There is clip on Youtube of the Rokes performing Let's Live For Today live, in a medley starting with a song called Che Mondo Strano (Let's Live For Today starts around 3 minutes in). The band recorded their last album in 1968 and in August 1970, performed a farewell concert for 12,000 Italian fans. In recent years there have been Roke reunions. Bob Posner's Rokes Site contains some great pictures, old and new, including one of those photo-keyrings!

Newcastle's Living Daylights were Curt Cresswell, gtr, Roy Heather, drms, Garth Watt-Roy, gtr, vcls and his brother Norman Watt-Roy, bs, vcls. They released two singles in 1967, both produced by Caleb Quaye.

Curt and Roy had begun their musical careers in a Harlow band called the Cossacks. By 1964, the band was called the Naturals, and they became one-hit-wonders with their cover of the Beatles' I Should Have Known Better.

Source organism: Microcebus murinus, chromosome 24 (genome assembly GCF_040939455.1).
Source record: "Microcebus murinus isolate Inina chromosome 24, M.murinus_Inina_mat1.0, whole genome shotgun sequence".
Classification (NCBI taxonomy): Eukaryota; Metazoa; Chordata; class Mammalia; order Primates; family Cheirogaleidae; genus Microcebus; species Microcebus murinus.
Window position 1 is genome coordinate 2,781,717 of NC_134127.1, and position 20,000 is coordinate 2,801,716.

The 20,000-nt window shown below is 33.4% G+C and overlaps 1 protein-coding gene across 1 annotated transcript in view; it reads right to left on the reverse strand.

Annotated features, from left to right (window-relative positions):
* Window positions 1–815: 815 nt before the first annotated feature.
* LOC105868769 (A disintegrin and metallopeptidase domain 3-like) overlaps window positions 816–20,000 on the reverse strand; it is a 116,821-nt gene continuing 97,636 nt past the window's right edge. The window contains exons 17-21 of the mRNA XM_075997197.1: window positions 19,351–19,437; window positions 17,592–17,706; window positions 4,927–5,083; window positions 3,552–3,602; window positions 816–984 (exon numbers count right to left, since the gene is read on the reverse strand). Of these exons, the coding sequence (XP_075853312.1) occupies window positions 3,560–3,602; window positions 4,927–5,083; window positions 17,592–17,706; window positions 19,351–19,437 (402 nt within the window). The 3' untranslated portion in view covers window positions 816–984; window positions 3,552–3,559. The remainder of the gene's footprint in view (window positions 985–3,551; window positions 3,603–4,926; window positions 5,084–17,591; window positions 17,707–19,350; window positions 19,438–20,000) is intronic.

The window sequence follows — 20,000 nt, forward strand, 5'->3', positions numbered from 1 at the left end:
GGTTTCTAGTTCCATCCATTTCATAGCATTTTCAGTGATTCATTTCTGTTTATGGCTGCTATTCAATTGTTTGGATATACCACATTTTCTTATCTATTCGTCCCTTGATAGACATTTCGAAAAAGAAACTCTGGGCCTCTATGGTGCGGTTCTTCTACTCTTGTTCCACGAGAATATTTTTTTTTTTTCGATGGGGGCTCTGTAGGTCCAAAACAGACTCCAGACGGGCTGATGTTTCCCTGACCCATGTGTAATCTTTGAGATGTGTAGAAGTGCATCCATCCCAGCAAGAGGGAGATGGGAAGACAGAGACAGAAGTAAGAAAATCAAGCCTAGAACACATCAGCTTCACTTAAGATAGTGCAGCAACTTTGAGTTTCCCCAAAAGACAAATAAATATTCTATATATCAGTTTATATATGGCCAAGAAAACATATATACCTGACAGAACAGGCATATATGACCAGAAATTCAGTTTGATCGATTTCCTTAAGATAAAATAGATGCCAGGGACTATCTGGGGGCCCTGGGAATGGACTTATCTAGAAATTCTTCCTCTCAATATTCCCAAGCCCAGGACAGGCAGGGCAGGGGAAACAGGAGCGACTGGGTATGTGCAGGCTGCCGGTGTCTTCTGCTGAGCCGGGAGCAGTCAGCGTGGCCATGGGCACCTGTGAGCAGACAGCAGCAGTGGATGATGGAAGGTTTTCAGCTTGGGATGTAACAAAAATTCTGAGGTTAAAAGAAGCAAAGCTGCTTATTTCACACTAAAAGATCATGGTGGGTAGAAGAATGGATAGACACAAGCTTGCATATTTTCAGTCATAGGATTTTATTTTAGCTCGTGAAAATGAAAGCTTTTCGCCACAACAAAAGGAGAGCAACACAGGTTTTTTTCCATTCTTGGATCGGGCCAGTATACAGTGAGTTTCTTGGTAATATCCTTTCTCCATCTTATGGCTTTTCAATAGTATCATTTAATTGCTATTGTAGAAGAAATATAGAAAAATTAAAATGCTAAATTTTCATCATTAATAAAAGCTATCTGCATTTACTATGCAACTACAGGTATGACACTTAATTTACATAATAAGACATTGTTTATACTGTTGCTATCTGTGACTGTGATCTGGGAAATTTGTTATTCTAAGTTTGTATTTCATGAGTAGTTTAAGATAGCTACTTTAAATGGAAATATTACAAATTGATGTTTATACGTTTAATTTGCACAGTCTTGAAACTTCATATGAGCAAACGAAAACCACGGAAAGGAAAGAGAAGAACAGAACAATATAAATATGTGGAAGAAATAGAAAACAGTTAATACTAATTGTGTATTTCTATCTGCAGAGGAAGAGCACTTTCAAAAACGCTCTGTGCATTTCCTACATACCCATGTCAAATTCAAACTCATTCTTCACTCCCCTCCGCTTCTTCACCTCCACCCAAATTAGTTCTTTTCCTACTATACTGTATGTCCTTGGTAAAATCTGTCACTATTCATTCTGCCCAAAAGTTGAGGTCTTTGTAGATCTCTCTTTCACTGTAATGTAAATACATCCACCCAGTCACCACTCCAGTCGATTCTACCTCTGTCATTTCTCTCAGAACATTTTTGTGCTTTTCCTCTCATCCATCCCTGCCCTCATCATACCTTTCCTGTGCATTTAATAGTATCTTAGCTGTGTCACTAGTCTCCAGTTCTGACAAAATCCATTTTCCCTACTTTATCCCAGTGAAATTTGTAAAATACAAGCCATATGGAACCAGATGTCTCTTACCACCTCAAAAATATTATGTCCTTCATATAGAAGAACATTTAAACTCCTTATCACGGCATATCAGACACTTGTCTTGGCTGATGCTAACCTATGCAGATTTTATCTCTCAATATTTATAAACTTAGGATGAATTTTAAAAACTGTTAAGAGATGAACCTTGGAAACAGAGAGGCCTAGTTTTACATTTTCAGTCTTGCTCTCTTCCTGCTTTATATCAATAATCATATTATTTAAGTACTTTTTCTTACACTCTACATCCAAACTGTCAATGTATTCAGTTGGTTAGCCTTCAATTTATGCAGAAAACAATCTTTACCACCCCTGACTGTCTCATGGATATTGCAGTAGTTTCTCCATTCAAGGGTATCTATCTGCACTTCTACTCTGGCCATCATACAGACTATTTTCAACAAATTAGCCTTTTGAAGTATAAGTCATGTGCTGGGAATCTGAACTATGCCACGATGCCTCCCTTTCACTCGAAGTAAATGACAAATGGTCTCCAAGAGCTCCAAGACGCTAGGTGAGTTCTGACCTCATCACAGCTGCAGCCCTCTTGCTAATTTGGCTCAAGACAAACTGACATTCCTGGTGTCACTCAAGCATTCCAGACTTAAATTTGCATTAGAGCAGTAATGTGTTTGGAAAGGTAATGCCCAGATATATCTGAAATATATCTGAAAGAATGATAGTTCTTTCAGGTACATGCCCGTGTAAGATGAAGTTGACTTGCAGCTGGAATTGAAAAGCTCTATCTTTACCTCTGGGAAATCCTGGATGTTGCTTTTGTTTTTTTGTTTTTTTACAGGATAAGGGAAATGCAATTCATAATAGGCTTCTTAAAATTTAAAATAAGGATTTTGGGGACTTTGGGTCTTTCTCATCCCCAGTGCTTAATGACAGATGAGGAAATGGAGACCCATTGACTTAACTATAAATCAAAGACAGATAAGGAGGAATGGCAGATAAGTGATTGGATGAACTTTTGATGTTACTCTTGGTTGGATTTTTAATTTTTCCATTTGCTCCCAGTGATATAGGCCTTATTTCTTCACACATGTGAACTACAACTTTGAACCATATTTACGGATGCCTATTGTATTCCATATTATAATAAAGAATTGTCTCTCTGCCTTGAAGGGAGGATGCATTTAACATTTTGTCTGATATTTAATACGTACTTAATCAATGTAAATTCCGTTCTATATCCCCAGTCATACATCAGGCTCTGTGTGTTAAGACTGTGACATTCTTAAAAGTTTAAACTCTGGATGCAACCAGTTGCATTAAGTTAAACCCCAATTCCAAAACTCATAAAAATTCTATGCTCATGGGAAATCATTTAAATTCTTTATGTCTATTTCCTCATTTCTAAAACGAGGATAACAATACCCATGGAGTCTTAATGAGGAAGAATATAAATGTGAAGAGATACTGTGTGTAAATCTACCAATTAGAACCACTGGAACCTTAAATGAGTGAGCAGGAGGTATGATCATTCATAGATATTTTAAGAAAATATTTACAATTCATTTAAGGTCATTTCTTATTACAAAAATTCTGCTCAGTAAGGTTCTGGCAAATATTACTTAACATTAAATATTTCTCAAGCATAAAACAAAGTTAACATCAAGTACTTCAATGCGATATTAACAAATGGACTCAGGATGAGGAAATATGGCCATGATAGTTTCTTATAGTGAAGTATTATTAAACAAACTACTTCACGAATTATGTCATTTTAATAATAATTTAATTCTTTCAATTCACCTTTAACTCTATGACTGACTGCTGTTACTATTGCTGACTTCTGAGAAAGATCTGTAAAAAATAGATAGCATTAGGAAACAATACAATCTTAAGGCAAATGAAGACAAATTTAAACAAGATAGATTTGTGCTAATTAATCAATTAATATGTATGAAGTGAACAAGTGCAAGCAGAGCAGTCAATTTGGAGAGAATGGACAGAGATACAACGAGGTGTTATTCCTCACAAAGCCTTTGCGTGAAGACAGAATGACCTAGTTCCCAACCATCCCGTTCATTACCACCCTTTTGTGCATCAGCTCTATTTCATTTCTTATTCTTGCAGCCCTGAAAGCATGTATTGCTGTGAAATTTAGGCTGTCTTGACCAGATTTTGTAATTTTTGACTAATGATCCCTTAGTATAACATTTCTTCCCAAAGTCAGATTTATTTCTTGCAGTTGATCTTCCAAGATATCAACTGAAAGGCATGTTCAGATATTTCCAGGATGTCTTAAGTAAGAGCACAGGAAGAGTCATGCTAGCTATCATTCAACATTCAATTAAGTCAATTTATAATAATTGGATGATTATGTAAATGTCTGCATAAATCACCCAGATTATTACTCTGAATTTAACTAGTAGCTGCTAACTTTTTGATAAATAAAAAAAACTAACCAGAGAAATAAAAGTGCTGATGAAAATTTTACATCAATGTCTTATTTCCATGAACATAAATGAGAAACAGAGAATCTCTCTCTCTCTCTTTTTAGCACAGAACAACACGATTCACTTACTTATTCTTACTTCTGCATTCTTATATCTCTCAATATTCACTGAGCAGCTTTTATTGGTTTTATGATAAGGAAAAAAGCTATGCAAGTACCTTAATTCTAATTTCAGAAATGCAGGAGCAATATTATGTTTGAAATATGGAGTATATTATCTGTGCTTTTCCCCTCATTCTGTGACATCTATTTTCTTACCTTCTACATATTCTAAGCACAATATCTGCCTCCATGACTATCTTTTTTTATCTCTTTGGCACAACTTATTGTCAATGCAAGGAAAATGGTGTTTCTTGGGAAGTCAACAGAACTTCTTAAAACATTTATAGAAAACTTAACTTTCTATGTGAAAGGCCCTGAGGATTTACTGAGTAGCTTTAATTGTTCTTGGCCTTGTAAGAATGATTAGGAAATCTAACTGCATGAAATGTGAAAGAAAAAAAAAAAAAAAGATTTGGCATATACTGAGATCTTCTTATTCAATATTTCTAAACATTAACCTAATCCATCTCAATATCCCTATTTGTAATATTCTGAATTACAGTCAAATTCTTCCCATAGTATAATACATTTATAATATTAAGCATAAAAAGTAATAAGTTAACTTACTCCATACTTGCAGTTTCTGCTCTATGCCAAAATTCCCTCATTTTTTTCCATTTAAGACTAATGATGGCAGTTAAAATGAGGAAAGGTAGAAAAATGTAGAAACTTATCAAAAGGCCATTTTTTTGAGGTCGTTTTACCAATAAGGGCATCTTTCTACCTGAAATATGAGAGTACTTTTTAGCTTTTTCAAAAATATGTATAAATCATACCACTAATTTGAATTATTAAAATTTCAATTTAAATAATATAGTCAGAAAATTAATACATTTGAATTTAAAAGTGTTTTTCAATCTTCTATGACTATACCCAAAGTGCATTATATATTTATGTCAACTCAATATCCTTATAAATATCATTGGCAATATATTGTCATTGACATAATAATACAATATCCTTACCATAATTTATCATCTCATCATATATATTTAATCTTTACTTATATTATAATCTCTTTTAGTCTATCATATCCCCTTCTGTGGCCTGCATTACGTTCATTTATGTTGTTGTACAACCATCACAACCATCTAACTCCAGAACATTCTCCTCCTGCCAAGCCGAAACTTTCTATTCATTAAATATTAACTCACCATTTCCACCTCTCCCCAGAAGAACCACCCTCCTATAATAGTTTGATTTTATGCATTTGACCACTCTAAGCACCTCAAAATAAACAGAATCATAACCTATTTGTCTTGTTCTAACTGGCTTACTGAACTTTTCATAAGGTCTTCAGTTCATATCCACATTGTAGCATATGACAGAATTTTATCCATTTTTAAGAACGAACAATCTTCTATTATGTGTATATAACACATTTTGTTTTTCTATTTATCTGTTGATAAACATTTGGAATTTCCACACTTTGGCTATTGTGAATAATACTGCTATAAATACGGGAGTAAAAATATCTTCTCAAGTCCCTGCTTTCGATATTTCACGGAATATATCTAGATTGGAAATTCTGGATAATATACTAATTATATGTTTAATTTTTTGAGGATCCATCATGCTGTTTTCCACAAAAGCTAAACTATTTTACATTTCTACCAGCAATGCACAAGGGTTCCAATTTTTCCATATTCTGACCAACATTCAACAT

In 1968 the Watt-Roy brothers formed a nine-piece soul band called The Greatest Show On Earth and toured US bases in Germany, backing American soul singers. Norman may be best-known in Anorak circles as a member of Ronan O'Rahilly's mid-Seventies Loving Awareness band. He later became one of Ian Dury's Blockheads.

Let's Live For Today was also successful for Sixties Japanese band the Tempters, and was covered by Dutch group the Skopes, who changed the lyrics and retitled the song Be Mine Again.

In late 2006, Priscilla Hallare wrote with more information regarding Japanese covers of Let's Live For Today.

Hello! Awesome site!
I ran into the Radio London site as I was searching for information about the song "Let's Live For Today" which I first heard recently as a Japanese language cover (Date: 01.10.1981, Code: CMA-2015, by Hironobu Kageyama (who later became known for songs in the animation and live action hero genres) and as a more recent Japanese cover with different lyrics by HAKUEI. After looking up several other sites, including the Japanese one quoted, your site finally cleared up questions on the origins of that song and the route it took.